• 1 tablespoon butter
  • 1 large onion, chopped
  • 1 cup celery, chopped
  • 1 cup carrots, sliced
  • 2 (32 oz cartons) low-sodium chicken broth
  • 1 (14.5 oz can) vegetable stock
  • 2 cooked chicken breasts, skin removed, and shredded or chopped
  • 1 cooked chicken thigh or leg, skin removed, and shredded
  • 1/2 teaspoon dried basil
  • 1/2 teaspoon dried oregano
  • Salt and Pepper to taste
  • 1 package of store bought noodles (I use Mrs. Millers Extra Wide Egg Noodles)
  1. In a large soup pot or dutch oven, melt butter over medium heat.
  2. Add onion, celery, carrots and cook, stirring occasionally, until slightly tender, about 10 minutes.
  3. Add basil, oregano, salt and pepper. Stir.
  4. Add chicken broth and vegetable broth, stir.
  5. Add chicken, stir.
  6. Bring to a boil, then reduce heat to a simmer cover and cook for 30 minutes to 3 hours.
  7. About 20 minutes before ready to serve, fill a separate large pot with water, bring to boil and cook noodles according to package.  Drain and set aside.
  8. Add noodles to the bowl, ladle soup over noodles and enjoy!
Big Ole' pot of soup

Big Ole’ pot of soup


October 17, 2012 2 comments


I feel like its been ages since I’ve blogged.  It certainly hasn’t been a lack of cooking as I’ve been whipping up all sorts of things over the past few weeks — guess life just gets in the way sometimes.

Regardless, I’m back today and ready to blog about my (award winning) chili.  Ok, so I never won an award, but my family and friends really like it — so good enough in my book.

Synonymous with football and cold weather, to me, chili is always pleasing and always delicious. I like that there are practically a zillion ways to enjoy it too.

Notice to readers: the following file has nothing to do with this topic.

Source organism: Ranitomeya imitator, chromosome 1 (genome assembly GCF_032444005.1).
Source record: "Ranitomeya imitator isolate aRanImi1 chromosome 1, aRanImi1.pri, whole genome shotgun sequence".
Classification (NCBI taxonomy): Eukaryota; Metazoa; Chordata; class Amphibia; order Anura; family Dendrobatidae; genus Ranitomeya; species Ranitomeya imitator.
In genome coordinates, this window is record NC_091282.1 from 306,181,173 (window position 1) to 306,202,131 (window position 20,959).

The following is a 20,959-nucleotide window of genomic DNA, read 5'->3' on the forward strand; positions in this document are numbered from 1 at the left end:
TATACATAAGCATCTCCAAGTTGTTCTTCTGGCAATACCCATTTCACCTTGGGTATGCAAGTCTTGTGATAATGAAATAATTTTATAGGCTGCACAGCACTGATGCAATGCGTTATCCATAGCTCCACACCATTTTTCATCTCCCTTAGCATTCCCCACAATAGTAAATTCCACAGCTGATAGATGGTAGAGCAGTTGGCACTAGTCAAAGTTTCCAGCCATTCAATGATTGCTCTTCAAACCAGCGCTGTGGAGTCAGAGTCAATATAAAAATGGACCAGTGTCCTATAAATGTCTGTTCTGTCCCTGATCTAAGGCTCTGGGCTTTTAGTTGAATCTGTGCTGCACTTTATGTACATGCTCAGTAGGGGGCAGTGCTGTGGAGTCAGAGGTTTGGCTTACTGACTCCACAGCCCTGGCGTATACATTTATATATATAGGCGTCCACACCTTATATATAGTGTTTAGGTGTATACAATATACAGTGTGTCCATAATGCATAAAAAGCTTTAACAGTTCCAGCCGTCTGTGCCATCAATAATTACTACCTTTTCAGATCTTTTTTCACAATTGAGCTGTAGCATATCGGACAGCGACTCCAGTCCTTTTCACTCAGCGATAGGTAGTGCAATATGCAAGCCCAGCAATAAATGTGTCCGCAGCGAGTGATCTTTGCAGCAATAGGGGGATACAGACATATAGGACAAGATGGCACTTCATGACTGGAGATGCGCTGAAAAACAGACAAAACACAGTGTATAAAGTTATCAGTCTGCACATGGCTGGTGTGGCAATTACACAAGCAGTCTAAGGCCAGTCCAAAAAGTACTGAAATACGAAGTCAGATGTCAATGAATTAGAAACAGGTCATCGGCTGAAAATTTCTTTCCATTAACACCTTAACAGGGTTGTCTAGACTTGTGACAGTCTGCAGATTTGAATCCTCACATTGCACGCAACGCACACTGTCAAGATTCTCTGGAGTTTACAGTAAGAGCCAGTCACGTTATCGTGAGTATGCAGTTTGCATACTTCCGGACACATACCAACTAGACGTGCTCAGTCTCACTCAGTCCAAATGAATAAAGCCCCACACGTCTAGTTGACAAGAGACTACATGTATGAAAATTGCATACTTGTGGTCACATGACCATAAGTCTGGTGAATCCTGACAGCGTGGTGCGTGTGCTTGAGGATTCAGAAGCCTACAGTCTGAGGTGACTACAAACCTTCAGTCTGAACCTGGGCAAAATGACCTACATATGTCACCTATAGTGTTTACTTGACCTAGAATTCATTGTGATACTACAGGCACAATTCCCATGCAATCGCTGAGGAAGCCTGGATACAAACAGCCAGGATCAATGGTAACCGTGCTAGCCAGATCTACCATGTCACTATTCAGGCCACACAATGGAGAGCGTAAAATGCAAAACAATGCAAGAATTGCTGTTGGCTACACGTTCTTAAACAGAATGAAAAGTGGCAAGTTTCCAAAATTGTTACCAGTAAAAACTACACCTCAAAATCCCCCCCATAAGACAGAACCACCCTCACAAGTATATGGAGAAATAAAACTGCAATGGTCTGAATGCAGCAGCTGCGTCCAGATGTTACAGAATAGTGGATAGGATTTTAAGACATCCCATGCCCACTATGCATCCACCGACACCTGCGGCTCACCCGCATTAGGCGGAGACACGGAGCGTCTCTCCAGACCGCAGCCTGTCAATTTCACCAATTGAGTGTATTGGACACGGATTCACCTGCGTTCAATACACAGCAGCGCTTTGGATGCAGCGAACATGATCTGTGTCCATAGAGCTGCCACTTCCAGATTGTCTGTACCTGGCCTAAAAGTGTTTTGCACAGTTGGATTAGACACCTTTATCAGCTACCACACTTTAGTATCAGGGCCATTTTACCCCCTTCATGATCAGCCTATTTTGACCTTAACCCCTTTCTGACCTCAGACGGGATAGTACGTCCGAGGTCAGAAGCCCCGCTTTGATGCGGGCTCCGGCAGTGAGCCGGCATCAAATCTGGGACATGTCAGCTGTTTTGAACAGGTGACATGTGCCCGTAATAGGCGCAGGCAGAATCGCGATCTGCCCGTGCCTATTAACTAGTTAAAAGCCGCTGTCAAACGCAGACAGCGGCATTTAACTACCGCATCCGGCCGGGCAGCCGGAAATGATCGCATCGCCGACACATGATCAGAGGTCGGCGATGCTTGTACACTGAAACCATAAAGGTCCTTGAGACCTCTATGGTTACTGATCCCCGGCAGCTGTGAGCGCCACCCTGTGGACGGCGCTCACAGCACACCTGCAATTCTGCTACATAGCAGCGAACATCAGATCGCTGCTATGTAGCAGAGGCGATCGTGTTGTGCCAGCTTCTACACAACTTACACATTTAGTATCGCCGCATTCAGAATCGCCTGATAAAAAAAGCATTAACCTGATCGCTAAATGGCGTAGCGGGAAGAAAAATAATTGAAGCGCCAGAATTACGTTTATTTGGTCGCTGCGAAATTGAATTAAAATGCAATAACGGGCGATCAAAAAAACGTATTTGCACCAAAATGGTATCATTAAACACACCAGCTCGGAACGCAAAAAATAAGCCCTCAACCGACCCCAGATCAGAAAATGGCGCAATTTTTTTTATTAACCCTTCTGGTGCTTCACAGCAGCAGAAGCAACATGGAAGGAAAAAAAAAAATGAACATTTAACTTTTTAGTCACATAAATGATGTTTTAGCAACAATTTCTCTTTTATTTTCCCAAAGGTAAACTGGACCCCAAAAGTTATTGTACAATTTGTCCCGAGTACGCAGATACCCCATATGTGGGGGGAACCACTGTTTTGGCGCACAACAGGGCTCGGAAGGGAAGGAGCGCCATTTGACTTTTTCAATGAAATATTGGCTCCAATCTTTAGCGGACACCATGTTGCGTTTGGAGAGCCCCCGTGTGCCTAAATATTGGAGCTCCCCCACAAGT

Ground beef or cubes of beef.  Beans or no beans.  Spicy or not spicy.  Maybe over rice or a macaroni noodle or as is in a big bowl. Condiments or none.

Here is how I like it: Beef (chili grind — see tip below), with beans, medium spice, hold the rice, with a dollop of sour cream and a small sprinkle of cheddar cheese.

I can’t forget the cornbread (a must for me).


A great accompaniment to chili

No matter how you like it, nothing is as comforting as a good bowl of chili on a cold autumn day. Not only warm you up, but to fill you up too.  Nice thing is a little goes a long way and its healthy for you (for the most part).

Now I know you have your tried and true version so really, why try mine.  I get it and I’m not going to be offended.  But if you don’t have your own, give this a try — then bookmark it because you’ll want to keep this handy for the next few months.

Tip:  Ask your butcher if they will do a “chili grind” for your beef.  This is more course than ground beef and adds a nice texture.


  • 2 lbs (chili grind) ground beef
  • 3 tablespoons canola oil
  • 1 medium onion, chopped
  • 1 green bell pepper, chopped
  • 3 cloves garlic, minced
  • 1/2 teaspoon fresh ground black pepper
  • 1 teaspoon cumin
  • 1/2 tsp. chipotle pepper in adobo sauce (a little goes a long way in my opinion — also I don’t measure.  I just take one of the peppers out of the can, cut it open, remove the seeds and just dice a small piece)
  • 1 teaspoon crushed red pepper (more or less depending on heat)
  • 1 small jalepeno, seeded and diced small
  • 3 tablespoons chili powder
  • 3 Cups water
  • 1 26 ounce  can tomato puree
  • 1 28 ounce can chopped tomatoes
  • 2 16 ounce cans kidney beans, drained